Venkman: Yeah... we can do more damage that way.
  • Did You Just Flip Off Cthulhu?: To the point where it's standard operating procedure...right before arming the proton packs.
  • Did You Just Punch Out Cthulhu?: Oh yes. Gozer the Gozerian gets beaten by crossing the streams. They also fight what are expressly described as "Deity" ghosts in the game.
  • Dope Slap: At the beginning of the film, Peter gives one to Ray when Ray interrupts his "moment" with a beautiful young test subject. Ray gets him back later, when Peter doesn't understand the significance of the blueprints of Dana's building.
  • Eccentric Exterminator: The Ghostbusters are an odd bunch of mad scientists.
  • Extranormal Prison: Their containment unit holds all the ghosts they capture.
  • Fan Film: Has inspired a whole slew of fan films based on the idea of Ghostbusters becoming a franchise business and organized in other cities. This includes Freddy Vs. Ghostbusters, The Denver Ghostbusters and Ghostbusters SLC.
  • Fantastic Religious Weirdness: The church does not want to take an official position on the paranormal events happening in New York in either movie.
    • In the first movie, multiple religious figures are seen praying: Priests, Nuns, Rabbis, and an Imam.
  • Fantastic Science: Two of the three original characters, Ray and Egon, are legitimate paranormal researchers that channel their knowledge into the business of "paranormal investigations and eliminations." Peter for his part is both a psychologist and parapsychologist, so he contributes the human relations and Only Sane Man elements.
    • Word of God is that Egon and Ray are legitimate practitioners of their field (albeit Egon is far better at it) while Peter didn't believe in the supernatural until he was confronted with it.
  • First-Name Basis: The Mayor and the Archbishop of New York have this with each other. The Mayor is taken aback when Peter tries to invoke this with him as well.
  • Five-Man Band: The Ghostbusters naturally form an organized team to combat the Ghosts of NYC.
  • Forbidden Chekhov's Gun: Crossing the streams. They are warned never to do it, and it becomes their Finishing Move.
  • Foreshadowing: In the "eggs frying on the counter" scene, among Dana's groceries can be seen a bag of "Mr. Stay Puft" marshmallows.
  • For Science!: Generally the reason why Egon runs oddball experiments.
  • Four-Temperament Ensemble: Ray is sanguine, Peter is choleric, Egon is melancholic, Winston is phlegmatic.
  • Freudian Trio: Peter as The Kirk, Egon as The Spock, and Ray as The McCoy.
  • Funny Background Event: After blowing up the poor housemaid's cart, while they stand around talking, you can see her trying to spritz out the fires they started with a bottle of cleaner.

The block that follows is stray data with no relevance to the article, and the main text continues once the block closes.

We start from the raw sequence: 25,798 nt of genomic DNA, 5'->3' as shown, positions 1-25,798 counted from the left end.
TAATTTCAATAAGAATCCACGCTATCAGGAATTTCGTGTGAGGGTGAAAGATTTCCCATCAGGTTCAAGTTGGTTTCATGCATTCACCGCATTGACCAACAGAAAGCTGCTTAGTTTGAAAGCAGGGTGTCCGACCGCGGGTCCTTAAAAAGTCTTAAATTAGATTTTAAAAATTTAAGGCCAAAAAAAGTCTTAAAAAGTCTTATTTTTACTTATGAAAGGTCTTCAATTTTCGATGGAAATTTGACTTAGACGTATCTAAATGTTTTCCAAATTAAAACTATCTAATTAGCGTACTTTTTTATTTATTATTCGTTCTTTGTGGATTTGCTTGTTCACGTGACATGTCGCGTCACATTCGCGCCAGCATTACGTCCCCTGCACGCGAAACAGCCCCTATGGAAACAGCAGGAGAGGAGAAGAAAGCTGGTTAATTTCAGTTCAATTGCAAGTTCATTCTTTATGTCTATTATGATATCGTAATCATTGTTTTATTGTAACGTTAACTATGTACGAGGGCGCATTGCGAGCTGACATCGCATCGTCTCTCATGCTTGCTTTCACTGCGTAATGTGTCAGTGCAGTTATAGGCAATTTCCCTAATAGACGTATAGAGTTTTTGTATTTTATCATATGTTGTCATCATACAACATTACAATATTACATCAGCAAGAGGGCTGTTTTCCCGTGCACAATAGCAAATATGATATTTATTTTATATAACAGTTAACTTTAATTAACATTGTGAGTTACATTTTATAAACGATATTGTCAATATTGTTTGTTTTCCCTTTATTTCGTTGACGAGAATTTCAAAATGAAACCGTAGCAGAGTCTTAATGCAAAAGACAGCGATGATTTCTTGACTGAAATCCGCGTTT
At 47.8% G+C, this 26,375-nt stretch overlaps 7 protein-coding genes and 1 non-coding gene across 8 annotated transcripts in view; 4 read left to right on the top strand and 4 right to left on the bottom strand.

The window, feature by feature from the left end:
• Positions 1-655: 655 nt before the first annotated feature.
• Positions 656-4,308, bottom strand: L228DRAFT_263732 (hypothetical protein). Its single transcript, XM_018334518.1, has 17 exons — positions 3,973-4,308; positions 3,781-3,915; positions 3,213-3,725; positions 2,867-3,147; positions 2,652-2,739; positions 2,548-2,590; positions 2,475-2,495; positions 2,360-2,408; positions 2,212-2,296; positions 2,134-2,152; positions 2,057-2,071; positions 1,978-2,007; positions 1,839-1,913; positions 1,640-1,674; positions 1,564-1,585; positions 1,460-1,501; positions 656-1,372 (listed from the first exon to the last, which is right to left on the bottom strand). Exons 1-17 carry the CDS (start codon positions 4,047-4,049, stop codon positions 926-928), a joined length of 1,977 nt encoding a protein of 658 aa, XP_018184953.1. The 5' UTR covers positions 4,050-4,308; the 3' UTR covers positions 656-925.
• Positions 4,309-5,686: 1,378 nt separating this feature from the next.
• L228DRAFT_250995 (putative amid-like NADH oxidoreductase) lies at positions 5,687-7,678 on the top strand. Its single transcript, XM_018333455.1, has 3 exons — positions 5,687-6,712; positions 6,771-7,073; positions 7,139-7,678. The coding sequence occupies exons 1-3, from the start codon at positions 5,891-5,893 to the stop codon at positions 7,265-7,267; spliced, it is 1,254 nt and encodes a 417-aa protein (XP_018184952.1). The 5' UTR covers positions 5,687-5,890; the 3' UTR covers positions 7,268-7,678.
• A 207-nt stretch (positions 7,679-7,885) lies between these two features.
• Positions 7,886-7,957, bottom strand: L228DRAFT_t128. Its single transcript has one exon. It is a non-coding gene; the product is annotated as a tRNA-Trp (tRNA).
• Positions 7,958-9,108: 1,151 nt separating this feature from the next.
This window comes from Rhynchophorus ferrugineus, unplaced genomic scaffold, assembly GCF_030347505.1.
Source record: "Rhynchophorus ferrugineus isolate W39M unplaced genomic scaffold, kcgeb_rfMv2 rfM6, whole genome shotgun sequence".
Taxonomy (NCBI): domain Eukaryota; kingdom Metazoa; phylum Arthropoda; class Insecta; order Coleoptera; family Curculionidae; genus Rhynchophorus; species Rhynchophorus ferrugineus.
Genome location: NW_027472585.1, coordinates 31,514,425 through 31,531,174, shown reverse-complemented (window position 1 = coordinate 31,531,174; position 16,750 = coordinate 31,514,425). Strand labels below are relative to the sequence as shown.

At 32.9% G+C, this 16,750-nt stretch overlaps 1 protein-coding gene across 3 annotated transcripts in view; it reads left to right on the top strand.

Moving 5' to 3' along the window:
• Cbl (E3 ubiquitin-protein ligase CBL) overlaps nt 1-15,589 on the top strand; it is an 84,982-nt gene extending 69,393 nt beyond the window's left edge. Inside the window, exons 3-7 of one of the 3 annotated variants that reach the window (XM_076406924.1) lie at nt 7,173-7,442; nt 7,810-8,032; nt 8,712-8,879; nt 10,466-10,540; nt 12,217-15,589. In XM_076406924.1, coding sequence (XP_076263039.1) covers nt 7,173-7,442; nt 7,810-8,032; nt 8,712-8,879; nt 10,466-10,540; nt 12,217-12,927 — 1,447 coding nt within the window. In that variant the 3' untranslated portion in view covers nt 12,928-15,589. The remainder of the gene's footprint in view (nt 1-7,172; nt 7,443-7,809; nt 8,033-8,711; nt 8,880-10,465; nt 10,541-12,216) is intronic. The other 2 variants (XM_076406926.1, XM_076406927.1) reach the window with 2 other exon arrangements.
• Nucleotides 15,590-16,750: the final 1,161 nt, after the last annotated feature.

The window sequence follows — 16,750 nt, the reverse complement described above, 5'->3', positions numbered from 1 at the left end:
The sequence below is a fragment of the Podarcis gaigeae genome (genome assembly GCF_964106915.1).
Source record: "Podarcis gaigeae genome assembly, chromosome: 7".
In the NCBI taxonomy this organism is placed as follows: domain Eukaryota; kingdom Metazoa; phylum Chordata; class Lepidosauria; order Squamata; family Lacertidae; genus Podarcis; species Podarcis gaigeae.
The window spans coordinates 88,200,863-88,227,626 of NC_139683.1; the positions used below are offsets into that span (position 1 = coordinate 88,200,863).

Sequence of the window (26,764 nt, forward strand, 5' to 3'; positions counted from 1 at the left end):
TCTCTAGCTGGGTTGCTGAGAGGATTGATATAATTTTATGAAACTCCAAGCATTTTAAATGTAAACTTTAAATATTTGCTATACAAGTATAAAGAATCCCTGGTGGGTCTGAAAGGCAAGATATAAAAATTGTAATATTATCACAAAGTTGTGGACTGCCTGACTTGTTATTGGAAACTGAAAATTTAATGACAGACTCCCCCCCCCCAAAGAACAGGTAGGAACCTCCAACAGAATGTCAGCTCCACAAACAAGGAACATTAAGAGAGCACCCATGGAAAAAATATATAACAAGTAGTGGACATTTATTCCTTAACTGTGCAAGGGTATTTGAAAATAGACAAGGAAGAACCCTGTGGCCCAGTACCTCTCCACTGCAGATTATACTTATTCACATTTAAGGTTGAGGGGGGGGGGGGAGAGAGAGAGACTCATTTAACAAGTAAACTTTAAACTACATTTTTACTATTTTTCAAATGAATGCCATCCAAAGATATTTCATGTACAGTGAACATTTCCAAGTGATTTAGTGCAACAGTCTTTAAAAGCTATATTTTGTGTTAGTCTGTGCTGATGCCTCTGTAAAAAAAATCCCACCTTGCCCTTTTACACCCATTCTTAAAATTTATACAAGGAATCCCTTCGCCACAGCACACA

• During the cutscenes in the video game, The Rookie can be seen reacting to the situations in humorous ways, especially when Mr. Stay Puft first appears.
    • During the Kitschy Local Commercial, you can see Egon continuously looking down at the marks he's supposed to stand on.
    • When Peter is informing the hotel manager about the cost of their operation, Egon is subtly flashing him hand signals about how much to charge; this can usually only be seen in widescreen presentations, as other cuts tend to crop out Egon from the frame.
    • When they're investigating the library ghost, Ray freezes and says "Listen! Do you smell something?" Behind him, Peter draws back, then rolls his eyes and shakes his head.
    • During the "Ghost Fever Grips New York" montage, a bearded bystander in blue notices the man-on-the-street reporter talking about the Ghostbusters and sways for a few moments before making a hand sign and moving on.
  • Gate Guardian: Zuul (who looks like a large demonic dog) is the Gatekeeper of the dimensional portal that Gozer the Gozerian arrives through. It's (her?) counterpart, Vinz Clortho, The Keymaster, also looks like a giant demon dog.
  • Getting Crap Past the Radar: It has several of these moments. Arguably the best known one was in the first movie there was that part when a woman is half asleep on her couch. Suddenly she hears strange sounds from the fridge and she says very blatantly, "Oh shit!"
    • Not to mention the fairly obvious symbolism of the key and the gate.
    • "Bustin' makes me feel good"... Oh.
  • Ghostly Goals: Usually of the highly destructive variety.
  • Harmless Villain: Vigo becomes this in the Ghostbusters video game. The best he can do is insult you and try and make you feel uncomfortable.
  • Hero's Classic Car: The Ecto-1, a 1959 Cadillac Miller-Meteor ambulance, refurbished and tricked out with Science!
    • And based on Ray's mention of it needed new brake pads, it has a front disk brake conversion, too.
  • Jerk with a Heart of Gold: Venkman.
    Venkman: "Type somethin', will ya? We're payin' ya for this stuff. And don't stare at me, ya got the bug-eyes. …" (pauses) "Janine, sorry about the bug-eyes thing, I'll be in my office."
  • Just in Time: As the Busters realize they are broke and about to go out of business, Janine gets a phone call.
    Janine: Hello, Ghostbusters. Yes, of course they're serious. You do? You have?... WE GOT ONE!
  • Leitmotif: The Ghostbusters have one when they're going around the city outside of work.
  • Licensed Pinball Tables: For a franchise ripe with licensing potential, it took 30 years before an official Pinball table was released. And even then, Ghostbusters Pinball was made by digitally retheming an existing game, Gottlieb's Haunted House.
    • There are also rumors that The Party Zone was intended to be a Ghostbusters pinball game, but was changed when a licensing deal could not be reached.
    • It took until 2016 for a real licensed pinball table to be released, Stern's Ghostbusters.
  • Lovable Coward: For all his charm and bravado, Peter Venkman is not the bravest of men. With a few exceptions any acts of heroism on his part will usually be very very reluctant ones. That said, he will step up to the plate if necessary; he just won't be very happy about it.